The Michigan women”s tennis team suffered a rude awakening yesterday, causing it to fall back down to Earth. But eventually it had to happen. After shutting-out their previous two opponents 7-0, the Wolverines lost two of their three doubles matches, causing them to surrender their first point of the year.

But not all is lost. Michigan was able to come back and defeat DePaul 4-3 behind the stellar play of the four, five and six singles spots. Also key to this victory was Sandra Fuzesi”s game-deciding match against fellow eastern European native, Kadi Hilpus of Estonia. With the rest of the matches complete, every player stood on the sideline watching and cheering on their teammate. Fuzesi won her match 7-6 (3), 6-4 by stifling a late Hilpus rally.

“It feels good to help the team win,” Fuzesi said. “I didn”t know (the team score) until my opponent won two-straight games and the score was 5-4 in the second set. I was playing a little slower at the time, but when she told me it was 3-3 I realized the team needs it so I hurried to finish up the match.”

Fuzesi played very strong and forced her opponent to make several errors, hitting every shot with a purpose. It was obvious when she found out the team score. Not wanting to have to play two more sets or another tie-breaker, she stepped onto the court on a mission. She went about breaking Hilpus” serve in surgeon-like fashion, winning a long volley at the net on the first point then forcing two unforced errors before winning the match on a second service.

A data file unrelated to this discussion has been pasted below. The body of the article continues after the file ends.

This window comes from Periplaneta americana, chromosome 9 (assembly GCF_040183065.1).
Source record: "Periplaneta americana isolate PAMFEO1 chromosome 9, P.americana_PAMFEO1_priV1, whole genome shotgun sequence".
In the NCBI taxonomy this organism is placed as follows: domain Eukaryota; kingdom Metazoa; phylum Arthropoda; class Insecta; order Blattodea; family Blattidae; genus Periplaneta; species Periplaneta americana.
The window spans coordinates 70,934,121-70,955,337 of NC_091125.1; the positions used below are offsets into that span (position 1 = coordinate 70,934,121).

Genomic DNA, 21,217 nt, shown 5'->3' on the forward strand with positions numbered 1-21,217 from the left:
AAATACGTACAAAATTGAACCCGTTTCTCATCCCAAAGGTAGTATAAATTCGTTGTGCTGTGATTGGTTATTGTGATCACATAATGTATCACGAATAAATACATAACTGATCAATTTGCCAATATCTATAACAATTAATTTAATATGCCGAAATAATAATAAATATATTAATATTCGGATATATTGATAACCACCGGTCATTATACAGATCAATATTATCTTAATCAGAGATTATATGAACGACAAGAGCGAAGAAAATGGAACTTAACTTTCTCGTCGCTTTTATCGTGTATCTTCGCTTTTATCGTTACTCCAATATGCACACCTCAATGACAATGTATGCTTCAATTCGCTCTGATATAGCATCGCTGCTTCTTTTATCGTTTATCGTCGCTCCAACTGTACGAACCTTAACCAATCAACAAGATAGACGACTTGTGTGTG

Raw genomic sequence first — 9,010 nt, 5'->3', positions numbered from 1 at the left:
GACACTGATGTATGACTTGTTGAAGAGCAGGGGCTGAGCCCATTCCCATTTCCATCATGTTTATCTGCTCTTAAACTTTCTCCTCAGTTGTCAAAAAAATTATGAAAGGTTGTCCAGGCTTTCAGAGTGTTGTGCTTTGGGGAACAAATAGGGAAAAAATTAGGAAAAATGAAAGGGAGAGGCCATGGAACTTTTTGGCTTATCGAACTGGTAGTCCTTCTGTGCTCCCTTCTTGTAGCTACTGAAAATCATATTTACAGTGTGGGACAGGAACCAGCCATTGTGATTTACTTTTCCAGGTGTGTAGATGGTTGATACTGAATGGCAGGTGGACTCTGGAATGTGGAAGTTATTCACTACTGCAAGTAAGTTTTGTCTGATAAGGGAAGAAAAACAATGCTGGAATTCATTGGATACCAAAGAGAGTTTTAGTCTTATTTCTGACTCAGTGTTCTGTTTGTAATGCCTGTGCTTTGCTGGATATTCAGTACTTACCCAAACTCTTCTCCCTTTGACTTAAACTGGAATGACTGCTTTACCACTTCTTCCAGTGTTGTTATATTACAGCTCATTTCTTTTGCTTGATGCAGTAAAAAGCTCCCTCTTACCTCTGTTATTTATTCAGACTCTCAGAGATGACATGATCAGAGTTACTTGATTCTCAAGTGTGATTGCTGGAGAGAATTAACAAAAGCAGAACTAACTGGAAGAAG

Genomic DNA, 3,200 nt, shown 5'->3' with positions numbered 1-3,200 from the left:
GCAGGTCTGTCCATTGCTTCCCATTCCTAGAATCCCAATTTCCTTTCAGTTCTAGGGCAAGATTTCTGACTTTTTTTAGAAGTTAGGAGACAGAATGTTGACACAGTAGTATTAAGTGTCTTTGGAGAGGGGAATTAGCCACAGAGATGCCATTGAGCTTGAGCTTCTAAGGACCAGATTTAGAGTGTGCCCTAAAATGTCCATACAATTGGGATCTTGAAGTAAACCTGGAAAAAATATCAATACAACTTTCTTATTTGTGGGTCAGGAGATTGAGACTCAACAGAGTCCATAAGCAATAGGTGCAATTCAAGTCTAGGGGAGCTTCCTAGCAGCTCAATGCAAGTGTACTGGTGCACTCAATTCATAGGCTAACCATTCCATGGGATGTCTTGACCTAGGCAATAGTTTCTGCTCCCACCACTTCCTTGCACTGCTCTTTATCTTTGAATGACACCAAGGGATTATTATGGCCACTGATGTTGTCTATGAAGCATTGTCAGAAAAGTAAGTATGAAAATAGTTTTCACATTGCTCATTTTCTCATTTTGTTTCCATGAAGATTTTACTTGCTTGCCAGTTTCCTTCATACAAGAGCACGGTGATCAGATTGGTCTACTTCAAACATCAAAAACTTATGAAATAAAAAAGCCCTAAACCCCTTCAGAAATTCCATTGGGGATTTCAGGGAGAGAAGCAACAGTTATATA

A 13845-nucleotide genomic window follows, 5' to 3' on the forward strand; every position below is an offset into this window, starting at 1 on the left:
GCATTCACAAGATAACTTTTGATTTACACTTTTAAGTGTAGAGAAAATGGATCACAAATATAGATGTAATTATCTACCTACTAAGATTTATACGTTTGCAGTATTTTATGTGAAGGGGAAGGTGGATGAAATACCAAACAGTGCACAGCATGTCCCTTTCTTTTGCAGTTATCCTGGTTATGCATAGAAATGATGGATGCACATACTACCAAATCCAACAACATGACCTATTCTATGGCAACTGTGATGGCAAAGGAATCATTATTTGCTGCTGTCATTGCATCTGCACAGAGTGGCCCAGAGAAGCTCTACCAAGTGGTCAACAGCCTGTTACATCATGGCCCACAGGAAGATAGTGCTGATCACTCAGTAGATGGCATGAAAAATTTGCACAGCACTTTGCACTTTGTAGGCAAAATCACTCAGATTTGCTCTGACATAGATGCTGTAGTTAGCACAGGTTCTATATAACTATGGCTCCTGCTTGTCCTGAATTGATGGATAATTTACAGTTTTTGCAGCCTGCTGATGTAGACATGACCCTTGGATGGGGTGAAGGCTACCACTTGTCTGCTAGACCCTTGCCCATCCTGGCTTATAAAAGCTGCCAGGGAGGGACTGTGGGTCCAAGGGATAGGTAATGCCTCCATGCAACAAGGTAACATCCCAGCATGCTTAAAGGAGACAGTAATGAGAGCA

“She does not give you any easy points,” Hilpus said of Ruzesi”s performance. “That makes defeating her much harder. It is also the difference between good players and bad ones good ones never give you anything easy.”

The win was especially sweet for Fuzesi, not only because she was a major contributor to the victory but also because her older sister went to DePaul and she was considering attending the school.

“This win gave the team confidence and demonstrated that each of the six positions in the singles are equally important they all count the same,” coach Bitsy Ritt said.

On a day when some players did not have it, composure was the

difference between a win and a loss. The Wolverines played from behind after Kavitha Tipirneni and Jennifer Vaughn lost a close doubles match 9-7 causing Michigan to lose the lone doubles point and fall behind 1-0. It was the first time Michigan had ever trailed an opponent this year.

The team did not lose its composure and remained positive through the intermission between doubles and singles.

This positive thinking allowed Michigan to approach singles play with a “can win” attitude.

Michigan got key contributions from its lower-seeded players, allowing it to win the match. Kivetha and Christine Nolen, the top two seeded players on the Wolverines struggled in their rematches. They had both defeated their opponents during the fall in the ITA Championships but were unable to repeat their earlier success.

Laura Taylor and Szilvia Kelemen “remembered what happened to them in the fall,” Ritt said. “They had a great amount of desire which is not to say we didn”t want to win we did. They just played a bit better than we did.”

“We were on a mission this weekend,” Kelemen said.

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